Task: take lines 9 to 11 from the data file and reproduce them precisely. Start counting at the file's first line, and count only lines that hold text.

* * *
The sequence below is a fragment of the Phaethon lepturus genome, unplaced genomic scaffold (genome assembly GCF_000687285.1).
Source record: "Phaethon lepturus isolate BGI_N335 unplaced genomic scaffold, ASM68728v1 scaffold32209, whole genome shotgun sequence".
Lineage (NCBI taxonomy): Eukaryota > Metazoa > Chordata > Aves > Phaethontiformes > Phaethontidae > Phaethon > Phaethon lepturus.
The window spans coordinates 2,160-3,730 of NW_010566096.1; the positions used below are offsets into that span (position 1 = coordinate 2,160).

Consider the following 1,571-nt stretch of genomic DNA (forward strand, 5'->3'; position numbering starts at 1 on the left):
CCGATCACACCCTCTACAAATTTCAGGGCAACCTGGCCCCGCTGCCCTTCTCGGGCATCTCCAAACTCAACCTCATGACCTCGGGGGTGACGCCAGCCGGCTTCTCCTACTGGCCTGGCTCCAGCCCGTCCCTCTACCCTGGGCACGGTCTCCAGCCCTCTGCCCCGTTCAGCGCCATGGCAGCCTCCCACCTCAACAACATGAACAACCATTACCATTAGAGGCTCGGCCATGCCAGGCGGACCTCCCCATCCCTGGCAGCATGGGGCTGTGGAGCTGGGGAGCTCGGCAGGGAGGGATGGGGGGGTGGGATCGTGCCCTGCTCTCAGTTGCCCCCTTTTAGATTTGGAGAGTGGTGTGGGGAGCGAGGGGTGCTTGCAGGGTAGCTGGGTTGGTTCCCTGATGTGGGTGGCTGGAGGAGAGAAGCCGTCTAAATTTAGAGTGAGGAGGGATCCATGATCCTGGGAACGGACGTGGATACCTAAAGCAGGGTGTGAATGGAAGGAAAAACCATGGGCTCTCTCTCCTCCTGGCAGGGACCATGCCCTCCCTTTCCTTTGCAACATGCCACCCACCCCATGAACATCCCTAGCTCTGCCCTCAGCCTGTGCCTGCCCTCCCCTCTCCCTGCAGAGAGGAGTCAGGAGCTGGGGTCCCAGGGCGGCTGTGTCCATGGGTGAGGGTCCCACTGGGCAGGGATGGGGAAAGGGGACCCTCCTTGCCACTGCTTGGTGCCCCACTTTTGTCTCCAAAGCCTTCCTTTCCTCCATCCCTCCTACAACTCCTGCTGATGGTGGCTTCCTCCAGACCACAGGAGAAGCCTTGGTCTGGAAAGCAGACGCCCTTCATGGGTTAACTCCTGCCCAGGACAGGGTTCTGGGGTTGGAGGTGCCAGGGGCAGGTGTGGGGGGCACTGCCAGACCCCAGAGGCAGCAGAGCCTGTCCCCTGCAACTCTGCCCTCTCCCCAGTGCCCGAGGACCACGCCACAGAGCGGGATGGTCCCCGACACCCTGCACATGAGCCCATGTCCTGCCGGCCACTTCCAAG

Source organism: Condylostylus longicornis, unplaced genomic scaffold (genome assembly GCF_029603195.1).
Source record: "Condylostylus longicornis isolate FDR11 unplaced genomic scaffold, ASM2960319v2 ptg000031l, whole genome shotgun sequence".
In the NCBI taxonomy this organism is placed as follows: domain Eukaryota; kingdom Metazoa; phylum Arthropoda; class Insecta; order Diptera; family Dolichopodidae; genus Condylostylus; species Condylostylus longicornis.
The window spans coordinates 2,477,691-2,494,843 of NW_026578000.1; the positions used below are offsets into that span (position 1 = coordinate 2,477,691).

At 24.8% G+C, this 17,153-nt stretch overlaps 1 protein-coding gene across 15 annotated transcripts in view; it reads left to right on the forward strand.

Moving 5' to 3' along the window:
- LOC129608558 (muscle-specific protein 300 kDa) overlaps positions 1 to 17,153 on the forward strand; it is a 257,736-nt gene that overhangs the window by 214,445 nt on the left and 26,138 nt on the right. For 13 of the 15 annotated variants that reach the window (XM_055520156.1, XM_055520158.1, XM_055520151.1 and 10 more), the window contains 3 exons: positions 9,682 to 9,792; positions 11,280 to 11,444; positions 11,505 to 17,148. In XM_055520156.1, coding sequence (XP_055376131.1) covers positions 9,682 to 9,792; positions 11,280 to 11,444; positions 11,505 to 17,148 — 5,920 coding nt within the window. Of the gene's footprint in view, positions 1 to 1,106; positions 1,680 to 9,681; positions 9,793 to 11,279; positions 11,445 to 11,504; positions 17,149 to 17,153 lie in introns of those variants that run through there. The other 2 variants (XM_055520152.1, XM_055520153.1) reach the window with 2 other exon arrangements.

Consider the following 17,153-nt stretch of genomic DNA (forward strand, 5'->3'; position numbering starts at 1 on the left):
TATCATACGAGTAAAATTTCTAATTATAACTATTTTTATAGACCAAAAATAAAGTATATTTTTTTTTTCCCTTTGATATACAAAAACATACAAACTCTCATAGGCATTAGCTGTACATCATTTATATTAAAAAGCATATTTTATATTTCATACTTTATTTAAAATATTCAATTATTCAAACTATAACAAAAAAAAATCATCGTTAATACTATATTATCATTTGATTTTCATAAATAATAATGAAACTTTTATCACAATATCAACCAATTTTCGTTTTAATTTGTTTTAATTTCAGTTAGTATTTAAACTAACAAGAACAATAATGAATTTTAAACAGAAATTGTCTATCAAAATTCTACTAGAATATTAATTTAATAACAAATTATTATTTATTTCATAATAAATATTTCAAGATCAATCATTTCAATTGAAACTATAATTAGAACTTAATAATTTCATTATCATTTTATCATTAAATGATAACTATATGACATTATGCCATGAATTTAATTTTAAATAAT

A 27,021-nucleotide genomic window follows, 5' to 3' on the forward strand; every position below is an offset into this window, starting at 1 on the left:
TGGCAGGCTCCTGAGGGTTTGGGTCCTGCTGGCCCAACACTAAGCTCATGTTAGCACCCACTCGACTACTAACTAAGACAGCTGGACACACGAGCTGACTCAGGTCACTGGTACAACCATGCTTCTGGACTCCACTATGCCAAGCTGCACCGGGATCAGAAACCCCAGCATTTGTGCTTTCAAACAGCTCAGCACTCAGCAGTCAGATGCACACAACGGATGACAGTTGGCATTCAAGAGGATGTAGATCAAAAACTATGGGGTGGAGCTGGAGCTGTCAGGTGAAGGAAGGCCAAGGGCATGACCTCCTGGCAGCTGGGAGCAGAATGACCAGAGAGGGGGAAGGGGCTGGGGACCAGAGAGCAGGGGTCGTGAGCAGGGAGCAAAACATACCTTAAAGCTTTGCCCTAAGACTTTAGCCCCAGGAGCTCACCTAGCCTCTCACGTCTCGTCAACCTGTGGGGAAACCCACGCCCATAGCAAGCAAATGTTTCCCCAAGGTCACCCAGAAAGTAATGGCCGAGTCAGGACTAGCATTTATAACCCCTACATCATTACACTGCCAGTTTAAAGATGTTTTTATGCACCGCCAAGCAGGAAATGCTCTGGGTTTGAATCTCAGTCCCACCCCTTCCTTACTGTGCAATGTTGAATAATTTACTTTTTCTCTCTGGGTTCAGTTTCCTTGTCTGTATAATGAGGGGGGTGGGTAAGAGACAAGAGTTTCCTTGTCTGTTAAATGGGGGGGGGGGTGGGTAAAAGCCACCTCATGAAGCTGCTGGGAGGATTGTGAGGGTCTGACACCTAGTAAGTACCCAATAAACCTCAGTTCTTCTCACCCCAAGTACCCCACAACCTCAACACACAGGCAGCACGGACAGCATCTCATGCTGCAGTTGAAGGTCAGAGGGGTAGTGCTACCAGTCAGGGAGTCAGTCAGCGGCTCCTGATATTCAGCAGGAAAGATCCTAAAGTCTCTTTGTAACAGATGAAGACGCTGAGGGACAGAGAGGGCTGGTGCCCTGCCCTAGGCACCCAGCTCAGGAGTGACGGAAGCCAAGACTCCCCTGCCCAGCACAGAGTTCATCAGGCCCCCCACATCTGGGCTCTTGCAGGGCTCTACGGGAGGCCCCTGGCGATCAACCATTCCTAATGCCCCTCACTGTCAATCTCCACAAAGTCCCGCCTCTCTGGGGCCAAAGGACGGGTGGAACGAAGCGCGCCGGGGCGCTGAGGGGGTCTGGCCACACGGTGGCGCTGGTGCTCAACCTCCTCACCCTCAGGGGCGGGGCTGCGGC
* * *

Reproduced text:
In the NCBI taxonomy this organism is placed as follows: domain Eukaryota; kingdom Metazoa; phylum Arthropoda; class Insecta; order Diptera; family Dolichopodidae; genus Condylostylus; species Condylostylus longicornis.
The window spans coordinates 2,477,691-2,494,843 of NW_026578000.1; the positions used below are offsets into that span (position 1 = coordinate 2,477,691).

At 24.8% G+C, this 17,153-nt stretch overlaps 1 protein-coding gene across 15 annotated transcripts in view; it reads left to right on the forward strand.